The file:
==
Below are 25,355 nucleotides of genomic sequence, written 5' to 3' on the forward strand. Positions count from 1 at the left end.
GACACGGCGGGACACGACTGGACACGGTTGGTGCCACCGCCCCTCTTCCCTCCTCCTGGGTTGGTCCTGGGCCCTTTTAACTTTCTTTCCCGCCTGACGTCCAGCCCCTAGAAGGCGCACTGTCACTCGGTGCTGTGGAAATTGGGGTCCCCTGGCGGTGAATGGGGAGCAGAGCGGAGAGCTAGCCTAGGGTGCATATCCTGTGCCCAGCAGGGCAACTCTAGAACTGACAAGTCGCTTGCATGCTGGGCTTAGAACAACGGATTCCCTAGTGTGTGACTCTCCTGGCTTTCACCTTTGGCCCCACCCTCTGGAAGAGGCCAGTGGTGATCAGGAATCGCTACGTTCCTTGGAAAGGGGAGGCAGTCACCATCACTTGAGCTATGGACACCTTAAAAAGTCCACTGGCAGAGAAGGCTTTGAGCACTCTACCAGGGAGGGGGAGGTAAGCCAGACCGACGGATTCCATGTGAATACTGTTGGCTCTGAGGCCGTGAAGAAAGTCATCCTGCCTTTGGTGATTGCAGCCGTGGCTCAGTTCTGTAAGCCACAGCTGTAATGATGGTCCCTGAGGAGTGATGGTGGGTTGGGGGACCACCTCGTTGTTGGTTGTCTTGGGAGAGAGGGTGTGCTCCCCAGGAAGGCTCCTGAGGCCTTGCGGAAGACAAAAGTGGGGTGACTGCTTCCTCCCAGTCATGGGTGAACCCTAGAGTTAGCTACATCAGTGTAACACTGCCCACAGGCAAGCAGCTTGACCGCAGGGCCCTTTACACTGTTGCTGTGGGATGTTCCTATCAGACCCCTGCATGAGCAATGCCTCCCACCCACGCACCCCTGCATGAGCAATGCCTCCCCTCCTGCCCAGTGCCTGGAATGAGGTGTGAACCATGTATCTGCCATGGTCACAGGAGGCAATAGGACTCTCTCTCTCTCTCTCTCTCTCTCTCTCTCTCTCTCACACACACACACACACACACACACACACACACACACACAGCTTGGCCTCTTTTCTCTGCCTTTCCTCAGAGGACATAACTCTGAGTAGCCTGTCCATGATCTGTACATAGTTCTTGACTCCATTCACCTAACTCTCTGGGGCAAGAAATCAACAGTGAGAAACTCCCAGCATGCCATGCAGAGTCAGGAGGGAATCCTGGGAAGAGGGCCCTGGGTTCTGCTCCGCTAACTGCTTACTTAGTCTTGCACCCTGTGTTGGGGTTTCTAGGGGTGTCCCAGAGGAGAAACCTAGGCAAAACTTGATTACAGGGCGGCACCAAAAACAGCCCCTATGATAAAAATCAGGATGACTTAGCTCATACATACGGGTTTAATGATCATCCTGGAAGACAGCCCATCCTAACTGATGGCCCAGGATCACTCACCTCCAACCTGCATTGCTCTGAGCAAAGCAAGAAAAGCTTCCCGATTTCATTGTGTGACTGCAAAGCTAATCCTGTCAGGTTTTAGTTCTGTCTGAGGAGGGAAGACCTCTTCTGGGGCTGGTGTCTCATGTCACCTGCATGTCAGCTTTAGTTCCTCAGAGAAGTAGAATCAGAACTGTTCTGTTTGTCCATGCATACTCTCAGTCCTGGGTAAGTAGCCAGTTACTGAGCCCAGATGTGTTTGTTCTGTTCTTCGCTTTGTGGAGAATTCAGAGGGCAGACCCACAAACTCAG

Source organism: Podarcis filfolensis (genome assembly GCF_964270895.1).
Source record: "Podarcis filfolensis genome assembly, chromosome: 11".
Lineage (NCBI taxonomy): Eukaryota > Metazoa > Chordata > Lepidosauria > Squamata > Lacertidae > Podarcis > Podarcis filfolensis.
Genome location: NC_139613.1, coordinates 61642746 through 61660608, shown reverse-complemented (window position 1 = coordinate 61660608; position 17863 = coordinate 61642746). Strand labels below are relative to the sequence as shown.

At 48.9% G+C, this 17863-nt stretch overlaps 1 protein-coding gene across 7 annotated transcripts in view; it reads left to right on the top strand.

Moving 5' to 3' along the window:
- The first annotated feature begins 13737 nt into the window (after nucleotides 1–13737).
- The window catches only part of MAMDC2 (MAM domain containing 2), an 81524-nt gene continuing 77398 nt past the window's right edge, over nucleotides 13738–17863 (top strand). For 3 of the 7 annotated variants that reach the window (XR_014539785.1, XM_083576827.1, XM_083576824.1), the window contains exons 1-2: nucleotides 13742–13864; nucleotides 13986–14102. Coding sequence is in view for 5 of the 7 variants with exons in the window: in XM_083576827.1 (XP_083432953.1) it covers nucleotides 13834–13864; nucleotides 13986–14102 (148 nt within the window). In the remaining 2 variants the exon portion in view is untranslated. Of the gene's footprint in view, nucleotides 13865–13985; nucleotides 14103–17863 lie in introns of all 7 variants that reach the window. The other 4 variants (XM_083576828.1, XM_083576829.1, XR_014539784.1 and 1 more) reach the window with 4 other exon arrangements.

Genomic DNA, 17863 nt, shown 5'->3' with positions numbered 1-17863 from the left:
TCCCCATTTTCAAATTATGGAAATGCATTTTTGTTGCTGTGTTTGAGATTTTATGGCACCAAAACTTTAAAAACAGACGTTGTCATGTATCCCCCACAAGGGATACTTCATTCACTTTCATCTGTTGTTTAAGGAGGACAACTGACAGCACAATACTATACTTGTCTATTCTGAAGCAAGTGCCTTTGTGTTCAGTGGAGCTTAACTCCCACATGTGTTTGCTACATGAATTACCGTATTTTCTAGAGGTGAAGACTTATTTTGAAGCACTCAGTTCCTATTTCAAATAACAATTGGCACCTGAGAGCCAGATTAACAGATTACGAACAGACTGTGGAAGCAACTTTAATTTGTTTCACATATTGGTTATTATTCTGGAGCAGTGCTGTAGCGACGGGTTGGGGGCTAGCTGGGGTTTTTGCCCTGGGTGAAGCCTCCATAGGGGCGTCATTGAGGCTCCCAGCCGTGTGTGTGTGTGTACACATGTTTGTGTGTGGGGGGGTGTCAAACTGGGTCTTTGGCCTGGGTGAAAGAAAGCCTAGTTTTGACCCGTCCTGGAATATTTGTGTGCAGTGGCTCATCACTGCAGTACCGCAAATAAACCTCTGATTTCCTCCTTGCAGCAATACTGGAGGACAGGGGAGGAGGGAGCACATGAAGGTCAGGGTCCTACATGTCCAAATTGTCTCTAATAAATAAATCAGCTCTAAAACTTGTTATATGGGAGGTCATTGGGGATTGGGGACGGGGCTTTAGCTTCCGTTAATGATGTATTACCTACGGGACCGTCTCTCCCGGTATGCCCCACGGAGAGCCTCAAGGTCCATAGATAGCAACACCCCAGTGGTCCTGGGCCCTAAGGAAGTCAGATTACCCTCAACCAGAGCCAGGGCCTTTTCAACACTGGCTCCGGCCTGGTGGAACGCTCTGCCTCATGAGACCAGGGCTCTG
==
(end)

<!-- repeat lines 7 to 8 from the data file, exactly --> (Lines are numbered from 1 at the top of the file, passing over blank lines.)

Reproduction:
At 48.9% G+C, this 17863-nt stretch overlaps 1 protein-coding gene across 7 annotated transcripts in view; it reads left to right on the top strand.

Moving 5' to 3' along the window: